floodfill(x-38.95.(p[1]+p[3])/2-5.y+170.y+155.y+190.3).70. line(x-41.y+80.3).3.y+80.7).105.RED). ellipse(x.int j. ellipse(x-60.WHITE). else floodfill((p[0]+p[2])/2.4).WHITE).20).10.y+80.y+78.7). line(x-70. 37 .70.WHITE). setfillstyle(1.int color.Virtual Reality For Robotics setcolor(WHITE).120. /* ellipse(x+60.70.y+180. setcolor(13).y+95.75).y+170.y+100).x+42. line(x+70. setcolor(WHITE).3. setcolor(7).3.int r) { setcolor(WHITE).x+55.y+85.WHITE).BLUE).WHITE).y+125. ellipse(x.y+80. /* hips-left */ hips-right */ if(color==BLACK) { setfillstyle(9. setcolor(RED).y+100).y+78. fillellipse(x.3).70. } /* belt */ /* belt */ /* button */ /* button */ /* button */ /* button */ /* Function hand_movement */ void hand_movement(int w.(p[1]+p[3])/2+5.y+185.(p[1]+p[3])/2.75).20.BLACK). setfillstyle(9.y+190.3).20).20). if(l) { floodfill(x-70.85.340. floodfill(x-60.x-55. if((w<160)&&(w>120)) floodfill((p[0]+p[2])/2+5. setfillstyle(1.75.172.202.3.WHITE). fillellipse(x. fillellipse(x.y+185). else if(!q) floodfill((p[0]+p[2])/2. fillellipse(x.20.6.int l. ellipse(x. fillellipse(x. setfillstyle(1.

floodfill(le11[w][0]. setcolor(color). if(r) rhand(color.y+85.w. } if(color==WHITE) { setfillstyle(9.(p[1]+p[3])/2-5. } } if(w<=140) { if(w==140) { setcolor(BLACK).y+85.BLUE). if(r) rhand(color.Virtual Reality For Robotics } if(r) { floodfill(x+70. if(l) { floodfill(x-70.WHITE).j). } if(r) { 38 .le11[w][1]+5. } else { if(w==142) { setcolor(BLACK).(re11[w][1]+rh11[w][1])/2+5.w.WHITE).WHITE).j).j).WHITE). if(l) lhand(color.WHITE).j).w. } q=0.w. if(l) lhand(color. } q=1. setcolor(color). floodfill((re11[w][0]+rh11[w][0])/2-5. floodfill((p[0]+p[2])/2.

x+5.th+=.WHITE).++i) { x = r*cos((th*3. y = r*sin((th*3. for(th=0.142)/180). floodfill((re11[w][0]+rh11[w][0])/2-5. line(x+41.y+85. floodfill(x+2.th<=180.right */ void moverhand(int xc .left */ void movelhand(int xc .y+222).int b[400][2]) { float th.int yc . for(th=0.y.y+231).5) { x = r*cos((th*3.th<=180.y+195.YELLOW).Virtual Reality For Robotics floodfill(x+70.x. line(x+41.y+198. b[i][1] = yc+x. line(x-41. /* zip */ line(x+5. /* zip */ setlinestyle(0. /* zip */ line(x-3. line(x-3. setlinestyle(1.x.y.0.++i.i=0.1).x.x.x+5. b[i][0] = xc-y.x.WHITE).0.int r.th+=. b[i][0] = xc+y.WHITE).(re11[w][1]+rh11[w][1])/2+5. } } /* Function pant */ void pant() { setcolor(15).y+231).x-3. setfillstyle(9. } } } /* moving hand co-ordinates .y+195.y+198.int b[400][2]) { float x.int r.int yc . setcolor(WHITE).142)/180).1). } } /* moving hand co-ordinates .th.y+205. line(x-41.y+198.y+231).i=0.142)/180).142)/180).y+230).y+222).y+230.5.y+231). b[i][1] = yc+x. y = r*sin((th*3.y+198. } 39 .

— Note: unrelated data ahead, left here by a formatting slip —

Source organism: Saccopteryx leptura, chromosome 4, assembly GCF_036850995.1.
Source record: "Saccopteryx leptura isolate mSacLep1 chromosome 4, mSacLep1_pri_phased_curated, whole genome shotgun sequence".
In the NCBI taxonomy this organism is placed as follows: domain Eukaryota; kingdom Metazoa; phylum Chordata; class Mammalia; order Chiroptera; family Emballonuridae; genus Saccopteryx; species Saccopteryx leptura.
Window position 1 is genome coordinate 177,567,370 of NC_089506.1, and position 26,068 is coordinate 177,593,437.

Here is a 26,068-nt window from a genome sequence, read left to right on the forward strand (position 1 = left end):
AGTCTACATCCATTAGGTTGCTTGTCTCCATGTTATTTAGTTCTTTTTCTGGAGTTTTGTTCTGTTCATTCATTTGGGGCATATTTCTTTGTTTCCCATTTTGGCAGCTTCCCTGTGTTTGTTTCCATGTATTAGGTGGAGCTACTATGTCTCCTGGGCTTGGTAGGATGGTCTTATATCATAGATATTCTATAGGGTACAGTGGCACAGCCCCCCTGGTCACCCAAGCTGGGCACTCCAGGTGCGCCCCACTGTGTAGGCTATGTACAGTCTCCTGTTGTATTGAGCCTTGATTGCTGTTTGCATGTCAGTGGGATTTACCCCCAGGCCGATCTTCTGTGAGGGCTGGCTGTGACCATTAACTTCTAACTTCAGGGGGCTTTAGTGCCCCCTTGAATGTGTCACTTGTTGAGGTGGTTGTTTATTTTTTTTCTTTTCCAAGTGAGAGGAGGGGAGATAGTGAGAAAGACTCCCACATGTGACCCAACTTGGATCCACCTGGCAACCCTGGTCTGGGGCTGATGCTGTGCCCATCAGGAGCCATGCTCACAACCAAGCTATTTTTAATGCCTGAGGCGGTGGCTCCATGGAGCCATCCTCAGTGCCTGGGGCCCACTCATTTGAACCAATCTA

rl22[w+4][0].y+198. /* left leg */ line(x.ll11[w][1].t.ll12[w][0].v).s.t.t).ll21[w-4][1]. line(x+41.int t. if(r) rleg(rl21[w-4][0].int color) { setcolor(color).int v.y+231.WHITE).int t.ll22[w+4][0]. if(color==BLACK) { setfillstyle(9.color).rl11[w][1].int u.color).y+231. if(l) floodfill(x-5. } if(w<=40) { if(l) lleg(ll11[w][0].Virtual Reality For Robotics /* function for right leg */ void rleg(int s.rl21[w-4][1].color).int v. /* " " */ } /* Function leg_movement */ void leg_movement(int w.ll22[w+4][1].int l.rl12[w][0].WHITE).color). if(r) rleg(rl11[w][0]. } else { if(l) lleg(ll21[w-4][0].int color) { setcolor(color).int r) { setcolor(color).v).ll12[w][1]. } if(color==WHITE) { 40 .y+231.s.t).rl22[w+4][1]. /* " " */ } /* function for left leg */ void lleg(int s. if(r) floodfill(x+7. line(x-41. /* right leg */ line(x.y+231.v).u.u.int u.u.BLACK).v).y+198.rl12[w][1].int color. /* " " */ line(s.u. /* " " */ line(s.

r[1][0]= sin(th).k.142/180.t.yr.r2+25. b[2][0]=1.y+231. } /* function for left hand */ void lhand(int color.float th. for(k=0.y+100.y+73.++k) c[i][j] = c[i][j]+(r[i][k]*b[k][j]).u.y+100. else movelhand(x-50.v.r2+15. } } line(xr.int yr. /* 1st half */ if ((j>10)&&(i>140)&&(j<21)) movelhand(x-50.y+100.y+231.xr*sin(th). if(q) { line(x-65. r[0][0]=r[1][1]=cos(th).r2+10. r[2][0]=r[2][1]=0. 41 . r[0][2]= xr*(1-cos(th))+ yr*sin(th).lh22).lh22). r[2][2]=1. else if((j>20)&&(i>140)&&(j<31)) movelhand(x-50.c[1][0]).int i. } } void rotate(int xr. for(i=0. b[1][0]=y1.r2+20. th = th*3.i<3.(le21[i][0]).y+100.lh22).lh22).++j) { c[i][j]=0. b[0][0]= x1. if(r) floodfill(x+7.j<1.c[0][0].k<3.j.int y1) { int i.WHITE).++i) { for(j=0. setcolor(color).WHITE). r[0][1]= -sin(th).int x1.d[10].(le21[i][1])). if(l) floodfill(x-7.Virtual Reality For Robotics setfillstyle(9. r[1][2]= yr*(1-cos(th)).int j) { int s.YELLOW). else if((j>30)&&(i>140)) movelhand(x-50.